According to Andy Palmer, chief executive of electric vehicle (EV) manufacturer Switch Mobility, the move to decarbonize the supply chain for the production of EVs will be led by consumers, rather than policy-driven.
“If you put consumer demand behind the decarbonization of the EV supply chain rather than legislative demand – in other words that the consumer wants to buy net-zero – you’ll move much quicker than you will with legislative deadlines,” Palmer told Fastmarkets EnergyCensus.
“If the consumer says they only want to buy net-zero cars, then car makers will make those net-zero cars,” he added.
The comments come as industry experts highlighted the pressing need to reduce the emissions associated with EV manufacturing in order to achieve objectives outlined in the Paris Agreement.
“Without the correct measures in place, an EV can quite easily have twice the carbon footprint of an ICE vehicle,” BMW’s vice president of sustainability and mobility strategy Thomas Becker had told journalists earlier on Wednesday.
These sentiments were echoed by partner at PA Consulting Gus Hochschild, who told Fastmarkets EnergyCensus that as the UK moves closer to the government’s 2035 ban of new internal combustion engine (ICE) vehicle sales, the market will become better at distinguishing between practices used by different OEMs.
“The industry will get much better at [sourcing and emissions] labelling but the consumer will begin to expect it a lot more,” Hochschild said, highlighting a rising need for green steel for use in EV production and other carbon-free raw materials, “or else it makes a mockery of the actual purpose of an EV.”
Currently, the industry lacks a uniform standard to measure emissions associated with EV production – a topic which was discussed by many at this week’s Electrified event, hosted by UK automotive lobby the Society of Motor Manufacturers and Traders (SMMT).
“Everyone is striving to do it because we know the next challenge is not just the tailpipe zero emissions – it’s the whole “cradle to grave” of EV manufacturing,” SMMT chief executive Mike Hawes told Fastmarkets EnergyCensus in an interview.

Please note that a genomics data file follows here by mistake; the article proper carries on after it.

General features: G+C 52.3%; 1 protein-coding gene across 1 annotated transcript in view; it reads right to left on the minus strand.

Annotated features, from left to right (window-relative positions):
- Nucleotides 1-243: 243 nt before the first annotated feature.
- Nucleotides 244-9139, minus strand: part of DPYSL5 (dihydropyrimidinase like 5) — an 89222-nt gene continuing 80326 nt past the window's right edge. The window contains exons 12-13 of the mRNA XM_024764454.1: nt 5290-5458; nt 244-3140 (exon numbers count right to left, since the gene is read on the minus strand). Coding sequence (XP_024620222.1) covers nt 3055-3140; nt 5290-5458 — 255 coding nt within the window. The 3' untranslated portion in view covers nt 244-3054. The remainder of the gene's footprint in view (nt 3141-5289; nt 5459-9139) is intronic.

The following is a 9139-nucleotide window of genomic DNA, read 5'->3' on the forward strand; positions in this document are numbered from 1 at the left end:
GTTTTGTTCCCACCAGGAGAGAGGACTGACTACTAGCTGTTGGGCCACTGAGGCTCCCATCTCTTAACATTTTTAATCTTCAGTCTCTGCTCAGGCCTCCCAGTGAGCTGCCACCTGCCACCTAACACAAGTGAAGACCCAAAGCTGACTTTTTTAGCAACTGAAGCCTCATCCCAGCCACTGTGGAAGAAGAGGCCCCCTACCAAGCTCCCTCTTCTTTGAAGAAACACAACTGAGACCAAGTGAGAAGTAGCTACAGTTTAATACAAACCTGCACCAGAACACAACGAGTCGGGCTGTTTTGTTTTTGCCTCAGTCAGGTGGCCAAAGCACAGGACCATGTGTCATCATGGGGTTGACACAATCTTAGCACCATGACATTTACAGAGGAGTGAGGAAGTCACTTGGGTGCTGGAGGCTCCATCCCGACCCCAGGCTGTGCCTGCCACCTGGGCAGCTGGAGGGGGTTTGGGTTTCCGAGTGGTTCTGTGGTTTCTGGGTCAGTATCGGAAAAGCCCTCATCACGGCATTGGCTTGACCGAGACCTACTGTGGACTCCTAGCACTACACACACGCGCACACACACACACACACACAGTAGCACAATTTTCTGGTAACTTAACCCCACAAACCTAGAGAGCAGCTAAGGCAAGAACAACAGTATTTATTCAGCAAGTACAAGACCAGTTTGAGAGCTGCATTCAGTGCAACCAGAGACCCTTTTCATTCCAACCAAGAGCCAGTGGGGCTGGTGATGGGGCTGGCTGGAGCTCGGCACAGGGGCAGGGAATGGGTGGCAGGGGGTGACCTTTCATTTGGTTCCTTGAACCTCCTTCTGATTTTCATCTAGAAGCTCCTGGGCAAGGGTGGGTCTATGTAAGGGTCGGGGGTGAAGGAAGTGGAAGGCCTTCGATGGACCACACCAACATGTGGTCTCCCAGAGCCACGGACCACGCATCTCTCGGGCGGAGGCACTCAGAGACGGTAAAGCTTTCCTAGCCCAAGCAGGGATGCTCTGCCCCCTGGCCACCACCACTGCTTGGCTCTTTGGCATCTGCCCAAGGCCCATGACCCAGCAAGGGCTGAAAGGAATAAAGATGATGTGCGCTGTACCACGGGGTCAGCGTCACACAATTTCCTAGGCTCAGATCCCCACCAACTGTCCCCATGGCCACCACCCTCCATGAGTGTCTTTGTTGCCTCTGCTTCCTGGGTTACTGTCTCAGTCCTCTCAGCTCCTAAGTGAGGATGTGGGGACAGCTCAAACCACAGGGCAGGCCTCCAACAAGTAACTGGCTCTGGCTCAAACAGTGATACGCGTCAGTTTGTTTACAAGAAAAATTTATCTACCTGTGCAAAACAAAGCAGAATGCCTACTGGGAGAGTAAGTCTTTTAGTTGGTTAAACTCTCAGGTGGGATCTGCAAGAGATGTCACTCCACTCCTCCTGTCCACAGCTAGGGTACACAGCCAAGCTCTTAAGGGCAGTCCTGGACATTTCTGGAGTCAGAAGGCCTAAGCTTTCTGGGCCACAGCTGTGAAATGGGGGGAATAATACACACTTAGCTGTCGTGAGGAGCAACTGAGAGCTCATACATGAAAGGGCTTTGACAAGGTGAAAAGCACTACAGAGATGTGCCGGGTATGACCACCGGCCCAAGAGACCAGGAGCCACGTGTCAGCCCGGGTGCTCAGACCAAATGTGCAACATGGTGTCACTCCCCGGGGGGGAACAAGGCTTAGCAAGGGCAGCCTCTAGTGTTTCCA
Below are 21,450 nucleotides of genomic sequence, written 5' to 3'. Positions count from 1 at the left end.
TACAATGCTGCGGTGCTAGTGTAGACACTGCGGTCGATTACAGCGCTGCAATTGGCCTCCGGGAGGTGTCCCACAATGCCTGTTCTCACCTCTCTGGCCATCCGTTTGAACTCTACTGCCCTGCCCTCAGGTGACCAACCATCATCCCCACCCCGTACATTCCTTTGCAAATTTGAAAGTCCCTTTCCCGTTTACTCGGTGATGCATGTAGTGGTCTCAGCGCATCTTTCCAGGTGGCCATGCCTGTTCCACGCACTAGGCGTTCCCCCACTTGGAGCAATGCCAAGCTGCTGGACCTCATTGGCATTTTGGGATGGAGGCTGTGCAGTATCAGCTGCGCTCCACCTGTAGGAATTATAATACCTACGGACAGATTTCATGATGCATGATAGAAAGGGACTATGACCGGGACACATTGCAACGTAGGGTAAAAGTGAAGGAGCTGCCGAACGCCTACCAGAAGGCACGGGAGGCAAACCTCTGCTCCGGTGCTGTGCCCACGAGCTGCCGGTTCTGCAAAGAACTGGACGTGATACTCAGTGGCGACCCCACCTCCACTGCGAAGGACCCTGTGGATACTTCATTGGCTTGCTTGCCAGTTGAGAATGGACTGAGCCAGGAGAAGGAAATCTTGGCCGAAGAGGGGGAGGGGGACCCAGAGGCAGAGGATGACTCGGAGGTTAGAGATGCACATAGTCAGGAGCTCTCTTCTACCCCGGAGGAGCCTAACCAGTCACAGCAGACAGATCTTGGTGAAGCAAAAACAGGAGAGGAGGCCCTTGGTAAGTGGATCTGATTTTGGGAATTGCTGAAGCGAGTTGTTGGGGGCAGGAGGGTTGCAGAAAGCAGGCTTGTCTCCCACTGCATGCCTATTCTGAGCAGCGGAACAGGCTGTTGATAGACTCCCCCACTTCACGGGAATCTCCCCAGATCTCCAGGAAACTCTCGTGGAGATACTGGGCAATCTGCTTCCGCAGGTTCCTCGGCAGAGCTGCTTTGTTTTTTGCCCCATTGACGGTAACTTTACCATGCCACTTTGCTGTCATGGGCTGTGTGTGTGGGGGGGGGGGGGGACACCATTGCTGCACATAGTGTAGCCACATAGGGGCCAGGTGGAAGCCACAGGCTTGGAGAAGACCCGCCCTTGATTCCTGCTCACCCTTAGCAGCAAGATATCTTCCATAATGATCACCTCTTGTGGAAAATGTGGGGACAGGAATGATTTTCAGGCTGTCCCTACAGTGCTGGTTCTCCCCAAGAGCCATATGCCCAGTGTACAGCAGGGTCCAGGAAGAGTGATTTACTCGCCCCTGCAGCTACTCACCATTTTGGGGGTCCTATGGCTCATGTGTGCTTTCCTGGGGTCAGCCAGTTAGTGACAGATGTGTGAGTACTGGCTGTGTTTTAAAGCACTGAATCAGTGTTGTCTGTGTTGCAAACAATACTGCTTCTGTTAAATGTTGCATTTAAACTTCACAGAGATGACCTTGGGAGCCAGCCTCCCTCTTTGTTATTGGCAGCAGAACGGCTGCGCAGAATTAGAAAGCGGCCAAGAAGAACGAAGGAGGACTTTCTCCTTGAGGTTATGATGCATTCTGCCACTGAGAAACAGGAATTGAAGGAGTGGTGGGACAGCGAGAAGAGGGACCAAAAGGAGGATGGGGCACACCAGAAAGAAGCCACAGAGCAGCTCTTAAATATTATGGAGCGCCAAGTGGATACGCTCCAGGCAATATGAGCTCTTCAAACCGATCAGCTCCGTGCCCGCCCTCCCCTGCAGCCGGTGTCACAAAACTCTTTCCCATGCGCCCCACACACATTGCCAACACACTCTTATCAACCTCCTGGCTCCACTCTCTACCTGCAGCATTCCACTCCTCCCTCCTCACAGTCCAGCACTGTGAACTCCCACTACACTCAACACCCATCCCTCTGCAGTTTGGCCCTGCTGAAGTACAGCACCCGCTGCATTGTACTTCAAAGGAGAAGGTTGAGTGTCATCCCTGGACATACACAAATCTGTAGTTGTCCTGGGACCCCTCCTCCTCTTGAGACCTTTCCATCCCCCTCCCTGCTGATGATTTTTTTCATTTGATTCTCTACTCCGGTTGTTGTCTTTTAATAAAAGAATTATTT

“It’s challenging because the nature of manufacturing is taking a raw material and turning it into something else – to try and source that raw material from recycled sources is the next step but you’re going to burn up energy of some form in that process,” Hawes added.
According to Becker, taxation overall “can play a crucial role in bringing this about” and could apply to the ratio of various forms of energy used in the manufacturing process – a process in which the government could play an “important role in stabilizing expectations.”
The UK is expected to see its market share of EVs jump to 28.2% in 2022 from 20.4%, according to estimates from Norwegian energy analysts Rystad.
In line with rising EV sales, the amount of energy used in transport could fall by as much as 4% by 2030 with FAME-based biodiesel likely to be the biggest loser, biofuels analysis firm Greenea said earlier this year.
Greenea said that FAME would be hardest hit by Europe’s 2030 climate targets and policies, mainly due to the escalating shift to EVs, with waste-based FAME expected to be the biggest loser specifically, as the EU looks to phase down the use of combustion-engined cars as well as promote advanced biofuels and hydrogen rather than biofuels based on crops and standard wastes such as used cooking oil.